Back On Track
After the unveiling of its next console, Xbox One, last month, Microsoft got things back on-message at last week's E3 in Los Angeles by focusing on the games. The company showed an impressively long list of exclusive games, including the first hint of a next-gen Halo. But taking pride of place in Xbox One's day-one launch line-up was racing game sequel Forza Motorsport 5.
Forza is (arguably) Microsoft's answer to Gran Turismo, but while SONY's series is staying on current-gen with the announcement of GT6 for PS3, Forza is spearheading the charge on the next generation. With their real-world cars and environments, simulation racing games like Forza present an ideal opportunity for console makers to show just how realistic the graphics can get on their new machines. With Forza 5, Microsoft is leaving nothing to chance - it has no less than 400 people working on the game right now.
The results are spectacular. This is a very beautiful game and the sense of riding in the cockpit of one of its glossy supercars is absolutely uncanny. Before you climb aboard, the camera glides lovingly over the astonishingly detailed car models, admiring the way the light bounces off the paint and the tiniest details of the construction of these dream machines. Once aboard, using the in-car view, you can see reflections on the inside of the windscreen, including the driver's hands on the wheel, while the way the low sun streams in when you turn towards it is both incredibly realistic and adds an extra challenge to driving.
The most amazing thing is that the Xbox One produces all this graphical glory at the maximum possible display resolution and frame rate: 1080p and 60 frames per second. You just don't get any sharper or smoother than that.
The Drive Of Your Life
The demo available to play at E3 showcased a few exotic European supercars - the Pagani Huarya, Ferrari F12, Lamborghini Aventador and the game's cover star, the impossibly rare and expensive McLaren P1. There will be hundreds more cars, we're told, all completely remodelled for Xbox One - including, for the first time in Forza, open-wheel racing cars in the form of IndyCar and classic Formula One machines.
E3 attendees were able to take these beasts for a time-trial spin around a street track in a new location for the Forza series - the beautiful and historic Czech capital, Prague. If the glimpses of Prague in the game's trailers made you think of Microsoft's other racing series, the late lamented Project Gotham Racing, you'd be right - up to a point. The style of the track is very PGR, combining technical cornering challenges with exciting rollercoaster moments, as well as jaw-dropping moments of beauty and realism.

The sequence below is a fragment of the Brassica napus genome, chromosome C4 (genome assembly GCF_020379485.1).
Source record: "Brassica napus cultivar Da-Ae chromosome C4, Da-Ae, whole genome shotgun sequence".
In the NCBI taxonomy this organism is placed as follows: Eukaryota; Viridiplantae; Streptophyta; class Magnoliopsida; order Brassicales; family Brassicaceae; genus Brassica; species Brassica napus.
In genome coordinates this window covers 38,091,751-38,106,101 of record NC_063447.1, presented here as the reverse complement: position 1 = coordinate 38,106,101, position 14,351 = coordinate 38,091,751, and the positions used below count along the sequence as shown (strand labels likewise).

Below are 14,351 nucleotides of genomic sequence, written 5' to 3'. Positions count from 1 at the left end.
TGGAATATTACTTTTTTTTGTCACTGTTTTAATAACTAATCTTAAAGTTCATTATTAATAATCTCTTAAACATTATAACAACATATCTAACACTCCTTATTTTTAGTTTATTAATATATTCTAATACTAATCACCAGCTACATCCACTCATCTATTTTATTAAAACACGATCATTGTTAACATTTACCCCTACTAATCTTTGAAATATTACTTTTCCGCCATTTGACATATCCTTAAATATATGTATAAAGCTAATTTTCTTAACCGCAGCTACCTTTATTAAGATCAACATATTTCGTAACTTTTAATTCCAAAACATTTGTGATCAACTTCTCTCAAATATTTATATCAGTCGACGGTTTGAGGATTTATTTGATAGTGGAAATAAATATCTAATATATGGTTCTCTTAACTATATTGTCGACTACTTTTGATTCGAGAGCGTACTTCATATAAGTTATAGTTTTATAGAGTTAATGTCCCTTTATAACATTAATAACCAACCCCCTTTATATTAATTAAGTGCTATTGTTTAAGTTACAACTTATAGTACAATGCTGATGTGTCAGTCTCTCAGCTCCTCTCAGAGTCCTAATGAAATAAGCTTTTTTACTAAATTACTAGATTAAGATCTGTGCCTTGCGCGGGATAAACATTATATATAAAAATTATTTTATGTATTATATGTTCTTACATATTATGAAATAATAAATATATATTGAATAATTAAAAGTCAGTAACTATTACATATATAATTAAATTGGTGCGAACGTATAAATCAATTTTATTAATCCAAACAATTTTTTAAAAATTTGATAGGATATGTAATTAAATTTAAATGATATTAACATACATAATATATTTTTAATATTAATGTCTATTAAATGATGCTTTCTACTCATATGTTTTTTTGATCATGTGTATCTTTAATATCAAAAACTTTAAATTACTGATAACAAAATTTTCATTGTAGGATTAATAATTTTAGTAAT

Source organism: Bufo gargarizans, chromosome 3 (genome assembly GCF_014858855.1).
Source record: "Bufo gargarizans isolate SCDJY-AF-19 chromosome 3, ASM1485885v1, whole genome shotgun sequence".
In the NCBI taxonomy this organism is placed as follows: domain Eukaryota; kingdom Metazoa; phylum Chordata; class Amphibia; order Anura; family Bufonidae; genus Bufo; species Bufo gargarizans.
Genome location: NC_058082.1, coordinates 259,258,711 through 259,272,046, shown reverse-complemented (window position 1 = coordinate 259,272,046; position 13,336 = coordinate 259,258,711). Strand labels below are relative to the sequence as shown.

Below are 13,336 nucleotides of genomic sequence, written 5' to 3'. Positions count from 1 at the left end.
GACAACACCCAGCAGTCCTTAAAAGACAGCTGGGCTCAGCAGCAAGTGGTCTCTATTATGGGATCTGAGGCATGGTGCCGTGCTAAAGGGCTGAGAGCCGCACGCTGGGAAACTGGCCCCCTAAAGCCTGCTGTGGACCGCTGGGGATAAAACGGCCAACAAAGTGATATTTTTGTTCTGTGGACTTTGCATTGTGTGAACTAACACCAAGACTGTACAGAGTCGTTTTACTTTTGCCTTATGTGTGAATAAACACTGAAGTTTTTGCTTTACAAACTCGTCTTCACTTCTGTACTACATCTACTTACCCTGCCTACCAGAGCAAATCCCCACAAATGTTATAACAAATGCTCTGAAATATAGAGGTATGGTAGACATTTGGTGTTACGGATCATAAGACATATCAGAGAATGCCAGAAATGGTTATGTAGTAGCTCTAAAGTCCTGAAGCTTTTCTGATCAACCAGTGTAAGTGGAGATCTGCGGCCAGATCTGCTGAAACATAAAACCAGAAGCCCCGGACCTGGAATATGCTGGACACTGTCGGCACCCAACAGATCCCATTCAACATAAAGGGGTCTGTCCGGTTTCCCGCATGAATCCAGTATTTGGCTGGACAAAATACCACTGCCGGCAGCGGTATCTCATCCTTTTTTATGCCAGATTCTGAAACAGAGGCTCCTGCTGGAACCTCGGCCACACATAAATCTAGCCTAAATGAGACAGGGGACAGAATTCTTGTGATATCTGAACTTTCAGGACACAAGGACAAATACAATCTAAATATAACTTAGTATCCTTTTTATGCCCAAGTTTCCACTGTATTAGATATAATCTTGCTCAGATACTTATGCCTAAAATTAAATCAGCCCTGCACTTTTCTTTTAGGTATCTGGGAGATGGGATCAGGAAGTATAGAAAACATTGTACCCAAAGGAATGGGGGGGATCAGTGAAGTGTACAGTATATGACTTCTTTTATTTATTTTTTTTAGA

But this is very much a Forza game. Rather than PGR's fluid, drift-happy handling, Forza 5 is a meatier drive in keeping with previous entries in the series, conveying an impressive sense of weight and grip while still letting you slide the back end out if you want to. Just don't expect it to be the fastest way around the corner in this more simulation-style racer. Developer Turn 10 is redoing the game's simulation engine for Forza 5 and is performing extensive work on tyre simulation in particular to take the game's realism to the next level.
Head In The Cloud
Combined with the profoundly impressive graphics and the amazing force-feedback triggers in the new Xbox One game pad, driving Forza 5 is incredible fun, even without any other cars on the track. But it's those cars - or rather who (or what) is driving them - that will be the game's real unique selling point.
Forza 5 promises to upload data on your driving style to Microsoft's "cloud" - the massive server network it's building to power the next generation of Xbox LIVE. The cloud will then compile this information into a "Drivatar", a virtual racer modelled on you, and distribute it to your friends and people around the world. So you won't just be racing ordinary AI opponents in Forza 5 - you'll be racing computerised versions of other players, with all their abilities and quirks. And when you're offline, your Drivatar will be out there on the net, racing others for you and earning cash and experience.
This is Forza 5's most revolutionary idea, and in its own way it's a bigger technological leap than the game's amazing graphics. At the moment, we can only take it on trust that it will work and feel different to racing the rather dull AI in previous sim racers. If it does, though, it could change racing games forever. You can't ask much more than that from a launch title for a new console. Game on!